Research: MATHEW and SUBRAMANIAN,

Listed in Issue 217

Abstract

MATHEW and SUBRAMANIAN, Department of Neurochemistry, National Institute of Mental Health & Neurosciences, Bangalore, Karnataka, India evaluated the antioxidant activity, cholinesterase inhibition, anti-amyloidogenic potential and neuroprotective properties of methanolic extract of dry ginger (GE).

Background

As the disease modifying therapies against Alzheimer's disease (AD) continue to exist as a major challenge of this century, the search for newer drug leads with lesser side effects is on the rise. A large number of plant extracts and phytocompounds are being actively pursued for their anti-Alzheimer effects.

Methodology

In the present study, the antioxidant activity, cholinesterase inhibition, anti-amyloidogenic potential and neuroprotective properties of methanolic extract of dry ginger (GE) have been evaluated. The extract contained 18 +/- 0.6 mg/g gallic acid equivalents of total phenolic content and 4.18 +/- 0.69 mg quercetin equivalents/g of dry material.

Results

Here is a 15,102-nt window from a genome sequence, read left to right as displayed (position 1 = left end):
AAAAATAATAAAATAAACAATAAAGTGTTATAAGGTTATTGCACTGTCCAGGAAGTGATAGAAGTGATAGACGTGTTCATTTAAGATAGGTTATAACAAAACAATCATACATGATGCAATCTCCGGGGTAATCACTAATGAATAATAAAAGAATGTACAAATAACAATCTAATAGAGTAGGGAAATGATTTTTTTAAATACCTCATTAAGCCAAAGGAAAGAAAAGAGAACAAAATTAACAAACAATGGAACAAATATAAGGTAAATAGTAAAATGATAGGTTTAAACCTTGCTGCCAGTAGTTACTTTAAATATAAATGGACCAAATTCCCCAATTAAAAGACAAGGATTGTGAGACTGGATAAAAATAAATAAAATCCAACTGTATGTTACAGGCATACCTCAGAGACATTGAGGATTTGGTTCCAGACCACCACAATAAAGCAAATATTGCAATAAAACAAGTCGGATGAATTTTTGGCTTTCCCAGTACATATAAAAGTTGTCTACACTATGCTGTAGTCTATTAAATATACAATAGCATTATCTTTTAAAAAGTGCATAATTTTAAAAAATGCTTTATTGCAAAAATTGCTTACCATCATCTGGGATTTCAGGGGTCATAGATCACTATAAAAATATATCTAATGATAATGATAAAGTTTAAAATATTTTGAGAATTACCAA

GE expressed high antioxidant activity with an IC50 value of 70 +/- 0.304 microg/mL in DPPH assay and 845.4 +/- 56.62 microM Fe(II) equivalents/g dry weight in FRAP assay respectively. In Ellman's assay for the cholinesterase inhibitory activity, GE had an IC50 value of 41 +/- 1.2 microg/mL and 52 +/- 2 microg/mL for inhibition of acetyl- and butyrylcholinesterase respectively. Also, GE increased the cell survival against amyloid beta (Abeta) induced toxicity in primary adult rat hippocampal cell culture. Aggregation experiments with the thioflavin T binding studies showed that GE effectively prevented the formation of Abeta oligomers and dissociated the preformed oligomers.

Conclusion

These findings suggest that methanolic GE influences multiple therapeutic molecular targets of AD and can be considered as an effective nontoxic neutraceutical supplement for AD.

References

Mathew M and Subramanian S. In vitro evaluation of anti-Alzheimer effects of dry ginger (Zingiber officinale  Roscoe) extract. Indian J Exp Biol. 52(6): 606-12. Jun 2014.

Comment

This research reports indicates that dry ginger (GE) increases cell survival against amyloid beta in adult rat hippocampal cell culture, prevented formation of amyloid beta oligomers and dissociated preformed oligomers. These results certainly warrant further research with this non-toxic plant extract which could be beneficial in prevention and/or treatment of Alzheimer’s.

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